+0

# i need help on this question

0
58
7
+1898

i am unsure how to solve this

Apr 17, 2020

#1
+483
+1

$$2\cos^2{x} = \cos{x}$$

We can divide both sides by cosx

This gives us:

$$2\cos{x} = 1$$

Dividing by 2 on both sides, we get:

$$\cos{x} = \frac12$$

The values for which this is true in the interval $$[0,2\pi)$$ are

$$\cos{\pi\over3}$$ radians (cos 60 degrees) and also

$$\cos{5\pi\over6}$$radians(cos 300 degrees)

Apr 17, 2020
#2
+1898
+1

that makes sense for those 2! thank you. would we need to include 0 and pi as well as options?

jjennylove  Apr 17, 2020
#4
+483
+2

No, we in fact don't include 0 or pi. What's your reasoning for that?(Just curious).

The cosine of 0 is equal to 1. However,

2* 1^2 is not equal to 1, meaning that 0 does not follow through with our given equation.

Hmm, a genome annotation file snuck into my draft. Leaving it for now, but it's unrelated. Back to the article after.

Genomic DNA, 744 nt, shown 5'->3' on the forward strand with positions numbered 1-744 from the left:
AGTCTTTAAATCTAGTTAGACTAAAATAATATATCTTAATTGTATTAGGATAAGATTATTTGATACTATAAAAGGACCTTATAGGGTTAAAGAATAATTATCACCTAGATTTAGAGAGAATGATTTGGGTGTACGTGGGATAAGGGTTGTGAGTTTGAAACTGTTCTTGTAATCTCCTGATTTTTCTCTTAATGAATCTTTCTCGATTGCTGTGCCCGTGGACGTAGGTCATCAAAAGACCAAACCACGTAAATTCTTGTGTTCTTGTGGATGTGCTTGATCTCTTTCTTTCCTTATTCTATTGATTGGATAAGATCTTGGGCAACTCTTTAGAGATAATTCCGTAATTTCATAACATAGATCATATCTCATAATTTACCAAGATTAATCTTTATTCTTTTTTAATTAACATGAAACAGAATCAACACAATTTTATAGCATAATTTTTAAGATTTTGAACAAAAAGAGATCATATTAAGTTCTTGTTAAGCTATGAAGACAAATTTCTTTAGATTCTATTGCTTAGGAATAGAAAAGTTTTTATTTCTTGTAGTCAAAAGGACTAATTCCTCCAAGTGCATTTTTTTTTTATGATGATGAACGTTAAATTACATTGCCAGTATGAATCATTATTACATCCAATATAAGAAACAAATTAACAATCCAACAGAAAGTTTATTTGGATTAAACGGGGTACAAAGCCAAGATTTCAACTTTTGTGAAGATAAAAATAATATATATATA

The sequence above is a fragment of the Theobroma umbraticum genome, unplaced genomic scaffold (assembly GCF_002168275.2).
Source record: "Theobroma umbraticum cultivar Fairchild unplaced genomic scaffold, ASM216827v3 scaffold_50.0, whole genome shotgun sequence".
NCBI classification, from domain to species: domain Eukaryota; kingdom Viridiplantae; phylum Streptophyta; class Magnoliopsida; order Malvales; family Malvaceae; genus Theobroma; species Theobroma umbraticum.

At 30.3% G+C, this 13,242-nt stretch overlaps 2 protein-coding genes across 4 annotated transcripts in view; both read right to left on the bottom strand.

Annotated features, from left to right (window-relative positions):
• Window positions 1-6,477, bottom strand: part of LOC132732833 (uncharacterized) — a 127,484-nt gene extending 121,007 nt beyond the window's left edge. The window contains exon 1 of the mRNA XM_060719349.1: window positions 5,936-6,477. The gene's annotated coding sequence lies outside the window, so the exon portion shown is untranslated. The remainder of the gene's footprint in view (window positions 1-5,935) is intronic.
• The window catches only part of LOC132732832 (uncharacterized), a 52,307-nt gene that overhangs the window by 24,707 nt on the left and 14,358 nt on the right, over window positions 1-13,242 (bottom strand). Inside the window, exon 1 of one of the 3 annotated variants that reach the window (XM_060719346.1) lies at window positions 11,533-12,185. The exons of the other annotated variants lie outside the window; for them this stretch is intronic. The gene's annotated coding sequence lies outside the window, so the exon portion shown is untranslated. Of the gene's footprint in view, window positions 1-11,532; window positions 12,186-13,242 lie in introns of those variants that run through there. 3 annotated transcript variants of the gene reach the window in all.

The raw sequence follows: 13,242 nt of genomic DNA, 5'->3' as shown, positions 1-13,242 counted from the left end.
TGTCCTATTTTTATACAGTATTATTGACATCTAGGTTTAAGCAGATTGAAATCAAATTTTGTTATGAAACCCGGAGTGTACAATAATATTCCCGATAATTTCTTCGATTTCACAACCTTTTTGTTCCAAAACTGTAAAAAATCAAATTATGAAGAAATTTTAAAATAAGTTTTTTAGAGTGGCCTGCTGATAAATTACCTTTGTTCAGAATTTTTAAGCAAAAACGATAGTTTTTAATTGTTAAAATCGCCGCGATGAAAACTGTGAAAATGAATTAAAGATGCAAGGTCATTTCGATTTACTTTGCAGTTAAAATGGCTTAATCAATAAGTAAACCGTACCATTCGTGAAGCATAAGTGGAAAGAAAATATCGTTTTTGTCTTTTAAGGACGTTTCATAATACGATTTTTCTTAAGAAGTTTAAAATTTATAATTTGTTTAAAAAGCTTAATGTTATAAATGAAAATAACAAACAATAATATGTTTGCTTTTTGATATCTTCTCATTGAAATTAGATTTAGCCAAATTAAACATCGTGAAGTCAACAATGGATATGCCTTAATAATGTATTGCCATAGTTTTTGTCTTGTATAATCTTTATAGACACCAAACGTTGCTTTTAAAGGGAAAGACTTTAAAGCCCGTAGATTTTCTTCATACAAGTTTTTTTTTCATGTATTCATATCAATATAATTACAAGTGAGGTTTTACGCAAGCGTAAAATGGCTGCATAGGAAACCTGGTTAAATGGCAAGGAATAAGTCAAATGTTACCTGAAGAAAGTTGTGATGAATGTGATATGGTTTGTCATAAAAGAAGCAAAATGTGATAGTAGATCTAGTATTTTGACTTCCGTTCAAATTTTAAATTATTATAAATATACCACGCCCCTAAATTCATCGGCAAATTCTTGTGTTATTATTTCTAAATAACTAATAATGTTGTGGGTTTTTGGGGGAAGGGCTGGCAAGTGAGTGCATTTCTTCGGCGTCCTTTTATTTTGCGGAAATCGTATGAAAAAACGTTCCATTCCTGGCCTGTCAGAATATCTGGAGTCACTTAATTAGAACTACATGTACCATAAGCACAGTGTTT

Let's check $$\pi$$

the cosine of $$\pi$$ = -1. Similarly,

2 * (-1) ^2 is not equal to -1, meaning that pi does not follow through with our given equation either.

jfan17  Apr 17, 2020
#6
+1898
0

hmm okay, yes i was confused. based upon your explaination you are correct we would not need to include them. thank you!

jjennylove  Apr 17, 2020
#3
+1955
+2

[ ] These brackets means "Include".

() These parantheses means "Do not include".

However, this doesn't come in this case. Look at jfan's answer above.

Apr 17, 2020
edited by CalTheGreat  Apr 17, 2020
#7
+1898
+1

thank you!

jjennylove  Apr 17, 2020
#5
+109492
+1

It is really good to see you all collaborating together :)

Apr 17, 2020
edited by Melody  Apr 17, 2020